Last Updated on January 29, 2020
A brief visit to Nin:
Standing outside the Tourist Information Office, I look across the bridge to an ancient stone gateway. The tiny island across the water is the historic old town of Nin. It’s just 500m in diameter, connected to the mainland by two old bridges. Walk across, like me, and you’ll find yourself immersed in history and culture.
Nin was a main settlement of the Liburnians, founded in the 9th century BC. You can still see remains of a large Illyrian temple while the museum of Nin Antiquities houses maps of the excavation of over 100 Liburnian graves together with a fine collection of jewellery and pottery collected from the graves. During Roman times the town grew in importance.
The development of salt pans was key to the importance of Nin (or Aenona, as it was then called). Romans valued salt, not just for adding flavour, but for helping to preserve foods, in the days before refrigeration. There’s little to see of the salt production in the main town, the salt museum and salt flats are on the mainland, but, like Pag, salt was a key economic driver for this small Island and the wealth it generated is evident in the remains of a large Roman temple, forum, and other Roman remains.
Although Nin was largely destroyed in the 7th century by the Avars and Slavs, the city gained a particular significance to the rulers of Croatia. Known as the ‘oldest Croatian Royal town’ today, legend has it that seven Kings were crowned in Nin, presented to the people at the Church of St Nicholas just outside the main town.
The first Croatian bishop held court in Nin (from the middle of the ninth century) and in the Medieval period the island had 12 churches and 3 monesteries. During what is known as the ‘Golden Period’ Croatian national rulers used the Island as a temporary or permanent home, though much of the Island was destroyed later. Indeed, the ‘Queen’s Beach’ is so called because the first Croatian king, Tomislav, visited Nin with his Queen after his coronation. She loved the sandy beach with mud baths, where she could bathe and soften her skin. One day, King Tomislav joined his wife and promised her that ‘this place will be only yours when you come to Nin’.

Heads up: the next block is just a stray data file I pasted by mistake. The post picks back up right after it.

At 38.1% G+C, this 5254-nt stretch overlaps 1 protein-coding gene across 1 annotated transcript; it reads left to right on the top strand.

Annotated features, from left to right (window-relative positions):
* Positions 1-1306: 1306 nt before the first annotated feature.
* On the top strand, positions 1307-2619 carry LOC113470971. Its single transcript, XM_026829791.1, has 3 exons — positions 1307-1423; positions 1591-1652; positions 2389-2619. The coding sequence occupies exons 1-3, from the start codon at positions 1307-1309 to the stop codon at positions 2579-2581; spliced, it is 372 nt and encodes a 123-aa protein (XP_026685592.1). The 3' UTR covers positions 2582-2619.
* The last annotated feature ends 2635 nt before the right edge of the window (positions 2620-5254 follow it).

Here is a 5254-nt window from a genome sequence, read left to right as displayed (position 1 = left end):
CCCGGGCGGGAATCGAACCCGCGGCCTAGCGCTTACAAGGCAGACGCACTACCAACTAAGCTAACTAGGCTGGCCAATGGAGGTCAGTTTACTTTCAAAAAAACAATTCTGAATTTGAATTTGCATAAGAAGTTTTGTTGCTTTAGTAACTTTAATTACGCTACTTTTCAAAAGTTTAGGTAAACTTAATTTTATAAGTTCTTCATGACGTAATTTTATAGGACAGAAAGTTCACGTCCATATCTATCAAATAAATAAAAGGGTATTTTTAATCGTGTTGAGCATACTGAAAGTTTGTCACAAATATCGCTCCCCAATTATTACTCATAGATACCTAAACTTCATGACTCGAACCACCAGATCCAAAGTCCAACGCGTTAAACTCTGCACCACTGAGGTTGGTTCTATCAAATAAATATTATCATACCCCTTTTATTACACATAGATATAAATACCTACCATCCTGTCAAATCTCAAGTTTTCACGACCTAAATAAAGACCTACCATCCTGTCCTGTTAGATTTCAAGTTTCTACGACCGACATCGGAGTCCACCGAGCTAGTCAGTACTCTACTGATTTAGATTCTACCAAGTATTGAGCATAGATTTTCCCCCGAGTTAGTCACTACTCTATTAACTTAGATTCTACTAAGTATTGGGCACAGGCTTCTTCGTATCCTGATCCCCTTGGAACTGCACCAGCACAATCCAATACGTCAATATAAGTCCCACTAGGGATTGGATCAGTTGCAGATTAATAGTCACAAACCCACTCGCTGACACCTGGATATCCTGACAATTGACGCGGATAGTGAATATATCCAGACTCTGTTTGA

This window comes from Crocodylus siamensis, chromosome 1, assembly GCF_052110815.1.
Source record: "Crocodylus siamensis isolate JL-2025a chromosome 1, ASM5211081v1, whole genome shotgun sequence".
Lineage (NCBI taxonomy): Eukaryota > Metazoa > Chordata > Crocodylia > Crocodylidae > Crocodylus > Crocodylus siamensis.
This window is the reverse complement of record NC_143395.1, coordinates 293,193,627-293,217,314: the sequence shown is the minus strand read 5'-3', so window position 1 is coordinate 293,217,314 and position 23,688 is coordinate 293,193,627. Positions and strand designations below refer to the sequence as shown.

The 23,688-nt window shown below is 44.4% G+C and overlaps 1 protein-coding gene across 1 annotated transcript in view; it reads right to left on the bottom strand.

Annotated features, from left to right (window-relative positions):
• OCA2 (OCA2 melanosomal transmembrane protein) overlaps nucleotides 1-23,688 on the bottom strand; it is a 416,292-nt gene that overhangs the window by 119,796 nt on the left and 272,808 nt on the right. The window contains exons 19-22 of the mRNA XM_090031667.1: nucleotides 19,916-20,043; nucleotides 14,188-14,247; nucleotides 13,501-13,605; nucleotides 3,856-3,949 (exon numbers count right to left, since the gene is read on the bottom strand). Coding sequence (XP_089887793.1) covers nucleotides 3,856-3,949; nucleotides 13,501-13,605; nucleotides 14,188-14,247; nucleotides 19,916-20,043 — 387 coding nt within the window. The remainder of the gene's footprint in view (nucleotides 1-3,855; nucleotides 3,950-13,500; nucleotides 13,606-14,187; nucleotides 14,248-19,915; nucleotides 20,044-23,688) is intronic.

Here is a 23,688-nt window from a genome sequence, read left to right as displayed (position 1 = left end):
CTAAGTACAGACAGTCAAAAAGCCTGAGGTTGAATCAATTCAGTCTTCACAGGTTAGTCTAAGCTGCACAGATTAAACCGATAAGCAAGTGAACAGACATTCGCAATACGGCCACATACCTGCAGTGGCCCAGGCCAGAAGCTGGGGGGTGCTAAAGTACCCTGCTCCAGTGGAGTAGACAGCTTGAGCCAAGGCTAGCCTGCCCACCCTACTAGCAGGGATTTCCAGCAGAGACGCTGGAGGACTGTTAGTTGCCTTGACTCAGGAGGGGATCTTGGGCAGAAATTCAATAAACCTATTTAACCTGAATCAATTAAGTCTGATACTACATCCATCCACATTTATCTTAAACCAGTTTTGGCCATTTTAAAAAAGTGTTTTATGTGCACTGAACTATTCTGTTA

The Church of the Holy Cross, a 9th century construction, is one of the few remaining buildings. It was cloudy when I visited, but the construction of the church means that it serves as both a sundial and a calendar, with Sun shining through the windows to indicate the time of year.
Nearby, the statue of Bishop Gregory, a contemporary of Tomislav, stands. It’s worth a visit just to touch his shining big toe(!) and make a wish. You never know…it might come true.
The Church of St Nicholas was built in the 11th/12th century, just outside the town, on top of a prehistoric tumulus. If, like me, you think it looks a little more like a castle than a church, you would be correct. In the 16th and 17th century, defensive crenelation was added and the Church was used as an observation post.